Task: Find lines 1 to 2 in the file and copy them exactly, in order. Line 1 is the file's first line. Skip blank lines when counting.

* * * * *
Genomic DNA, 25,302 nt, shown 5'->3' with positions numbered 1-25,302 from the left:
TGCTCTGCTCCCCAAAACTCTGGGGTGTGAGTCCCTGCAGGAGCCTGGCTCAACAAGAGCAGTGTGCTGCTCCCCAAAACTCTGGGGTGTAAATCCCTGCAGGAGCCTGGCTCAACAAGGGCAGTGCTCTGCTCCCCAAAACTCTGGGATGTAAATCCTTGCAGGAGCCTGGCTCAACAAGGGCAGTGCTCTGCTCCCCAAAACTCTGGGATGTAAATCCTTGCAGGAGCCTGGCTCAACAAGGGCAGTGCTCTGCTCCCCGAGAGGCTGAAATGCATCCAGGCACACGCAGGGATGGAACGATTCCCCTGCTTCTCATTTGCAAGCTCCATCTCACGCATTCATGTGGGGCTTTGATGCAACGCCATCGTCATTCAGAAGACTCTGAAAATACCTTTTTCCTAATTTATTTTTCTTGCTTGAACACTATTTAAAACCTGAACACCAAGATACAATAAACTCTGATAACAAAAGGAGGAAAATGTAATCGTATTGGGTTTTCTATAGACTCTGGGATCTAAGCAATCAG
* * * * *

Genomic DNA, 25,302 nt, shown 5'->3' with positions numbered 1-25,302 from the left:
TGCTCTGCTCCCCAAAACTCTGGGGTGTGAGTCCCTGCAGGAGCCTGGCTCAACAAGAGCAGTGTGCTGCTCCCCAAAACTCTGGGGTGTAAATCCCTGCAGGAGCCTGGCTCAACAAGGGCAGTGCTCTGCTCCCCAAAACTCTGGGATGTAAATCCTTGCAGGAGCCTGGCTCAACAAGGGCAGTGCTCTGCTCCCCAAAACTCTGGGATGTAAATCCTTGCAGGAGCCTGGCTCAACAAGGGCAGTGCTCTGCTCCCCGAGAGGCTGAAATGCATCCAGGCACACGCAGGGATGGAACGATTCCCCTGCTTCTCATTTGCAAGCTCCATCTCACGCATTCATGTGGGGCTTTGATGCAACGCCATCGTCATTCAGAAGACTCTGAAAATACCTTTTTCCTAATTTATTTTTCTTGCTTGAACACTATTTAAAACCTGAACACCAAGATACAATAAACTCTGATAACAAAAGGAGGAAAATGTAATCGTATTGGGTTTTCTATAGACTCTGGGATCTAAGCAATCAG